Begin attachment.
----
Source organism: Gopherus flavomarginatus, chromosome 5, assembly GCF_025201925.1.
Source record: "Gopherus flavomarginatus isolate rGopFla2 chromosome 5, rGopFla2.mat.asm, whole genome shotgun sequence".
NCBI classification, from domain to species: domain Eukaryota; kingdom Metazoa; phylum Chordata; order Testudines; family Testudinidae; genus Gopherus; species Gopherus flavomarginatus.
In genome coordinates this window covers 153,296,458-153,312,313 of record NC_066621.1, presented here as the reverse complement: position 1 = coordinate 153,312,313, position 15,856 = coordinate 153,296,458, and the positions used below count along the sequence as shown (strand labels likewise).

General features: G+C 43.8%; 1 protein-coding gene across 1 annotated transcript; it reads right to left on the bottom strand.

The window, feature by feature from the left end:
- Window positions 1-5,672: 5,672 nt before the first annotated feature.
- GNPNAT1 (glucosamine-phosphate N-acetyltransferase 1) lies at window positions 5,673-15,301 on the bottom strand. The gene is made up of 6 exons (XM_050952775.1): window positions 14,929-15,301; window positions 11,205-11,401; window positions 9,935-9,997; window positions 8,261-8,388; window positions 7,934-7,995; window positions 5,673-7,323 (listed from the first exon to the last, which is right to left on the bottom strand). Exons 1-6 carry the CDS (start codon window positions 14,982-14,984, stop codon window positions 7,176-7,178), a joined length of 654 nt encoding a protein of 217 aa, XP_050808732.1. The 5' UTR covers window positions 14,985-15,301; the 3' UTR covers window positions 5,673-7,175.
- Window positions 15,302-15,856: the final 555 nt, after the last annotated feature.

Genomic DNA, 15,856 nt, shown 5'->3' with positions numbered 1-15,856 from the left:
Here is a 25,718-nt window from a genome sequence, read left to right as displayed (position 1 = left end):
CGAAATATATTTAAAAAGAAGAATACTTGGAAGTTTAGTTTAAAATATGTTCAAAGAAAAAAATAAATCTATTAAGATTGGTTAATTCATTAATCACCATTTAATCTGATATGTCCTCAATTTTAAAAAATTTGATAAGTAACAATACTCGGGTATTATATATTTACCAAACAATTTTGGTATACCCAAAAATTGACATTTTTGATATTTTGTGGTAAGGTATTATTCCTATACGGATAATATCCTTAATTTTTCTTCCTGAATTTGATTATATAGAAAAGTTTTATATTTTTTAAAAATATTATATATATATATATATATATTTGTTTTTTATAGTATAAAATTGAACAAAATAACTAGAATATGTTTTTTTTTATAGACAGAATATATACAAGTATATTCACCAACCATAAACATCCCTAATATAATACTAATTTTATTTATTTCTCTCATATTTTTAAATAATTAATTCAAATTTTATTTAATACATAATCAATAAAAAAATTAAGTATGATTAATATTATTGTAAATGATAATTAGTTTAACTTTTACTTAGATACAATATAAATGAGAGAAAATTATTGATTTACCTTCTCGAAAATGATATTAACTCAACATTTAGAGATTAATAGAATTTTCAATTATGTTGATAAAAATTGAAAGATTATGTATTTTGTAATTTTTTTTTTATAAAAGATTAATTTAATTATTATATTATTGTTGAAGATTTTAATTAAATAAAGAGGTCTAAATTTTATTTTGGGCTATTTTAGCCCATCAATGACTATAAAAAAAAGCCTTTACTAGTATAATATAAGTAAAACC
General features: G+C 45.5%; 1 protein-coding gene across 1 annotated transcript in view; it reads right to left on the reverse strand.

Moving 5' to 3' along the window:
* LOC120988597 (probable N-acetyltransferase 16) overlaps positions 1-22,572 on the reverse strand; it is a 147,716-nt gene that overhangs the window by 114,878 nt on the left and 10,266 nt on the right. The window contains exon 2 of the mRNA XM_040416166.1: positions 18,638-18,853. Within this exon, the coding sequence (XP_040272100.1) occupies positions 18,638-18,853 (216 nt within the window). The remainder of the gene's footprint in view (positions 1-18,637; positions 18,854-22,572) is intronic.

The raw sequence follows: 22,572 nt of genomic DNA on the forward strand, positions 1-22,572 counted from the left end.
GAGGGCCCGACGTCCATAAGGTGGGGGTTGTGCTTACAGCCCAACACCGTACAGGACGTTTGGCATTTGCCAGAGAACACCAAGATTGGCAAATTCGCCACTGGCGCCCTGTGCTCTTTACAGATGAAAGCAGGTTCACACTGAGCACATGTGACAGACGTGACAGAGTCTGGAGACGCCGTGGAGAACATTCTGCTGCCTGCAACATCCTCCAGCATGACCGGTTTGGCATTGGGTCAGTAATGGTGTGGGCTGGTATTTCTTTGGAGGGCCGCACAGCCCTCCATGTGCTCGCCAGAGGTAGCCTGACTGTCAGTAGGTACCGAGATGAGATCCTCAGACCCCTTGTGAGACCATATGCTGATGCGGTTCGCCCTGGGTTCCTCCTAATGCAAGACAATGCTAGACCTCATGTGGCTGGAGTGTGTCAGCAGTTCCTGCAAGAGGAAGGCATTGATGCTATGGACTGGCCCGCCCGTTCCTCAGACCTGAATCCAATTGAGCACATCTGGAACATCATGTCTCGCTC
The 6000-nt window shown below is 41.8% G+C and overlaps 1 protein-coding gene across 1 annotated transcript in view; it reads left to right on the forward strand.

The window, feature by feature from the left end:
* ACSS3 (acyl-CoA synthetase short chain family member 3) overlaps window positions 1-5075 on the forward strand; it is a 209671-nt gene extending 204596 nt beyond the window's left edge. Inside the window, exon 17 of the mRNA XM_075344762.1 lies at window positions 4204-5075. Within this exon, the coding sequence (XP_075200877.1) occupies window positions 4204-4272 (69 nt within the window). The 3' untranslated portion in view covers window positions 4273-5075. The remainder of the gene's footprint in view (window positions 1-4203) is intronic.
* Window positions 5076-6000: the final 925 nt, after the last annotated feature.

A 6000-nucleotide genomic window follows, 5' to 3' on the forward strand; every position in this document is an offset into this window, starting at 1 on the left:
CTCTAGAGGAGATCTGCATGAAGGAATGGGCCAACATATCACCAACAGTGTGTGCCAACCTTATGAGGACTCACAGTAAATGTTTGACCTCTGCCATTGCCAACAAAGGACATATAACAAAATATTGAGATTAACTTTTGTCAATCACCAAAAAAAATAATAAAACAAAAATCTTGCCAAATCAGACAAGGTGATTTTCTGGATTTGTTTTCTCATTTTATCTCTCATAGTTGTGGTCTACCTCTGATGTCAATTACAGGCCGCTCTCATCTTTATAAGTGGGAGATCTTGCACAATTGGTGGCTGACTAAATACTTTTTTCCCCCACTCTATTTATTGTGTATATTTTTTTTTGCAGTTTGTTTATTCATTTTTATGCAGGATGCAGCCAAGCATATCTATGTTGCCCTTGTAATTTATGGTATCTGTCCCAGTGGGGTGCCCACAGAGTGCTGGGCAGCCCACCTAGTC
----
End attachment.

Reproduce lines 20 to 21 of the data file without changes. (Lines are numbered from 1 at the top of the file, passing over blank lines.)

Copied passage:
* ACSS3 (acyl-CoA synthetase short chain family member 3) overlaps window positions 1-5075 on the forward strand; it is a 209671-nt gene extending 204596 nt beyond the window's left edge. Inside the window, exon 17 of the mRNA XM_075344762.1 lies at window positions 4204-5075. Within this exon, the coding sequence (XP_075200877.1) occupies window positions 4204-4272 (69 nt within the window). The 3' untranslated portion in view covers window positions 4273-5075. The remainder of the gene's footprint in view (window positions 1-4203) is intronic.
* Window positions 5076-6000: the final 925 nt, after the last annotated feature.